- Specifies the output delimiter string to be printed between each matching process ID. If no -d option is specified, the default is a newline character. The -d option is only valid when specified as an option to pgrep.
- The regular expression pattern should be matched against the full process argument string (obtained from the pr_psargs field of the /proc/nnnnn/psinfo file). If no -f option is specified, the expression is matched only against the name of the executable file (obtained from the pr_fname field of the /proc/nnnnn/psinfo file).
- -g pgrplist
- Matches only processes whose process group ID is in the given list. If group 0 is included in the list, this is interpreted as the process group ID of the pgrep or pkill process.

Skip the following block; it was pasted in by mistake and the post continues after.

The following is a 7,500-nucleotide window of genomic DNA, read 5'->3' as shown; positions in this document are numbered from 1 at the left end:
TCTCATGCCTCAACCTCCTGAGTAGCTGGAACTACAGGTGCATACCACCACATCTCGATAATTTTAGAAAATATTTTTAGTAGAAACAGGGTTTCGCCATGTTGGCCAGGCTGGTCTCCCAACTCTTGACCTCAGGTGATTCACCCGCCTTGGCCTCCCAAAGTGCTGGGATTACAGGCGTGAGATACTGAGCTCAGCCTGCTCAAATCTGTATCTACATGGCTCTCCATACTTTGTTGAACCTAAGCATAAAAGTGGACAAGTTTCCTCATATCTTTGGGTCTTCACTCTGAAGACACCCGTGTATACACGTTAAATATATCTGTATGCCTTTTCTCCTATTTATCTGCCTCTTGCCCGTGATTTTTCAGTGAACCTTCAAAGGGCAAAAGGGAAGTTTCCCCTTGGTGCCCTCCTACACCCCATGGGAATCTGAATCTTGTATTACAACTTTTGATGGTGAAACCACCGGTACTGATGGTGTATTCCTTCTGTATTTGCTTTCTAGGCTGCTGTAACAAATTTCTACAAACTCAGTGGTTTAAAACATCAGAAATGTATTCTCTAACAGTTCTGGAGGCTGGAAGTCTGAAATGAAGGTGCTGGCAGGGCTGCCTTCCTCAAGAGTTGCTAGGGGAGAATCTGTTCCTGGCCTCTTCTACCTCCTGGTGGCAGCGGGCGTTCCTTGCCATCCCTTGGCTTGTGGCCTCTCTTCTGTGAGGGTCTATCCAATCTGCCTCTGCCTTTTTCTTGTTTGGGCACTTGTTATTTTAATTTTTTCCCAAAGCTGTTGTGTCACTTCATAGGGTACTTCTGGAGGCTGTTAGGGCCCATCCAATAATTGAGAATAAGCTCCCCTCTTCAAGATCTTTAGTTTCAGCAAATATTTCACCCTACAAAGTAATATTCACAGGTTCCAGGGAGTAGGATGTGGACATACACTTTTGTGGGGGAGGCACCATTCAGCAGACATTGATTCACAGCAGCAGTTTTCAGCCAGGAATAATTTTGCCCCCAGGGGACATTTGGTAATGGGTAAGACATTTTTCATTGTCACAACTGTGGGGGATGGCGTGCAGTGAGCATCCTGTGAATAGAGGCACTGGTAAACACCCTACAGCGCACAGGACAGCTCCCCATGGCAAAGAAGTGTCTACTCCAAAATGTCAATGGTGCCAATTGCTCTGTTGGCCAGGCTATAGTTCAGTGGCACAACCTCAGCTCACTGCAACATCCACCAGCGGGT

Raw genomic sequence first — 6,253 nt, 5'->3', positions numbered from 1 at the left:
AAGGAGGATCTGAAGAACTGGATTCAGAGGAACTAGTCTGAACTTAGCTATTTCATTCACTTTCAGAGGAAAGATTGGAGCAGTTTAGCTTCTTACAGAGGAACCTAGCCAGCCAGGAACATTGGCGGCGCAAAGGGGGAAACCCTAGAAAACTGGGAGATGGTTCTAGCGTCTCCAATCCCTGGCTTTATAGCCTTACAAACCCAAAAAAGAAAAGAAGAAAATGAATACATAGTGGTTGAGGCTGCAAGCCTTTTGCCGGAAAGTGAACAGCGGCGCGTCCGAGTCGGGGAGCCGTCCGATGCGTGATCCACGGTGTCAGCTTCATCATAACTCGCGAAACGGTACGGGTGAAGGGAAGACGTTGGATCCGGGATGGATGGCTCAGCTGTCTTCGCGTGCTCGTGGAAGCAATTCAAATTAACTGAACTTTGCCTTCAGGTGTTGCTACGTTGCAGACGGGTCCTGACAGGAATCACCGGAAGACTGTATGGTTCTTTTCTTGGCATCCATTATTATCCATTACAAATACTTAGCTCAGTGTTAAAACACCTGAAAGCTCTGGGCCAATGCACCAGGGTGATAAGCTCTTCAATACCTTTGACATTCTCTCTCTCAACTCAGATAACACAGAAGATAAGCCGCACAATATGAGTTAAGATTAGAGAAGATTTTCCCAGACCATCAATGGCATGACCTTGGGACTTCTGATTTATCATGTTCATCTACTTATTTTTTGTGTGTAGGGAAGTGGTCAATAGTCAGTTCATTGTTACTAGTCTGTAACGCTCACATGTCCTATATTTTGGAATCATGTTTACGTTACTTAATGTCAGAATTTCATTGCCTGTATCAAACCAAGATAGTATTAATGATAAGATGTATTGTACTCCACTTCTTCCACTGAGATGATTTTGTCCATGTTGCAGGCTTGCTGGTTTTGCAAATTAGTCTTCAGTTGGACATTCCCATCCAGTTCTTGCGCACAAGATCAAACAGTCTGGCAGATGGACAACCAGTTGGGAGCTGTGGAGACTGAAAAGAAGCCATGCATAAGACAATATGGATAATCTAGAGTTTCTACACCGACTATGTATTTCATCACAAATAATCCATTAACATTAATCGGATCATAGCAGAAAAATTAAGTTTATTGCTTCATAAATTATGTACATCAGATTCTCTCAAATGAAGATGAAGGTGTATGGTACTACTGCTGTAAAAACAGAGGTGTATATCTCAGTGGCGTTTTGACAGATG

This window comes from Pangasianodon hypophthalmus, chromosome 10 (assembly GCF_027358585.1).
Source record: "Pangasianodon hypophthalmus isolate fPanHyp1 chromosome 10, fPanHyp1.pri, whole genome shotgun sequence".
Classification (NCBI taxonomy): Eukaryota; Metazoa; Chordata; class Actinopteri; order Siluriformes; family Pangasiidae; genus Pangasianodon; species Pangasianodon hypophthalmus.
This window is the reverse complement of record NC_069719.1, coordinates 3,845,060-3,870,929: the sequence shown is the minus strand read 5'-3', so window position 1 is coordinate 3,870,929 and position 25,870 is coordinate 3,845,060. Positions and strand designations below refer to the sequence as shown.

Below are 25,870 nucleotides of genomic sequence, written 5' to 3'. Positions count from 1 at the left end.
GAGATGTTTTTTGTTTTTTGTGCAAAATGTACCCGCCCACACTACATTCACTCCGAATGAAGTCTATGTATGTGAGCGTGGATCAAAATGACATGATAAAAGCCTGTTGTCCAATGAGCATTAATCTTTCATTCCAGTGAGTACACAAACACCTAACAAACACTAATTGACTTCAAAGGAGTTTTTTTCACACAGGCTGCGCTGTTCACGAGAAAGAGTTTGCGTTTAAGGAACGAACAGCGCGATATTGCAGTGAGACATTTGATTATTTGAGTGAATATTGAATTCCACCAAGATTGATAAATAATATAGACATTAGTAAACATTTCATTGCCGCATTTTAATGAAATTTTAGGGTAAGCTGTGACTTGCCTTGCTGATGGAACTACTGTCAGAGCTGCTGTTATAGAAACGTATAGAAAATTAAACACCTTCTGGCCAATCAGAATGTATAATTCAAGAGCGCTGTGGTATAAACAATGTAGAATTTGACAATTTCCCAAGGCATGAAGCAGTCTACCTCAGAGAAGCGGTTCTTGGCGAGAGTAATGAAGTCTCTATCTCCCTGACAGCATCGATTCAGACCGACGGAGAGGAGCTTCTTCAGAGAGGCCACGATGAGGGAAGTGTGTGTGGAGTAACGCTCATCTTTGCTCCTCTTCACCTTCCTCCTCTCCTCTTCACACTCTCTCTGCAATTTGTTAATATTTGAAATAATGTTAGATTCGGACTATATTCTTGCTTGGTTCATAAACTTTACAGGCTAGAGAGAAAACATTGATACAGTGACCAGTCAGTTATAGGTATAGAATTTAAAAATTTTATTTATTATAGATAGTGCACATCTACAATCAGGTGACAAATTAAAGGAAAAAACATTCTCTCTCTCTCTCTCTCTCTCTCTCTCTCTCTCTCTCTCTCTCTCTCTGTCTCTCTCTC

- -G gidlist
- Matches only processes whose real group ID is in the given list. Each group ID may be specified as either a group name or a numerical group ID.
- -J projidlist
- Matches only processes whose project ID is in the given list. Each project ID may be specified as either a project name or a numerical project ID.
- Long output format. Prints the process name along with the process ID of each matching process. The process name is obtained from the pr_psargs or pr_fname field, depending on whether the -f option was specified (see above). The -l option is only valid when specified as an option to pgrep.
- Matches only the newest (most recently created) process that meets all other specified matching criteria. Cannot be used with option -o.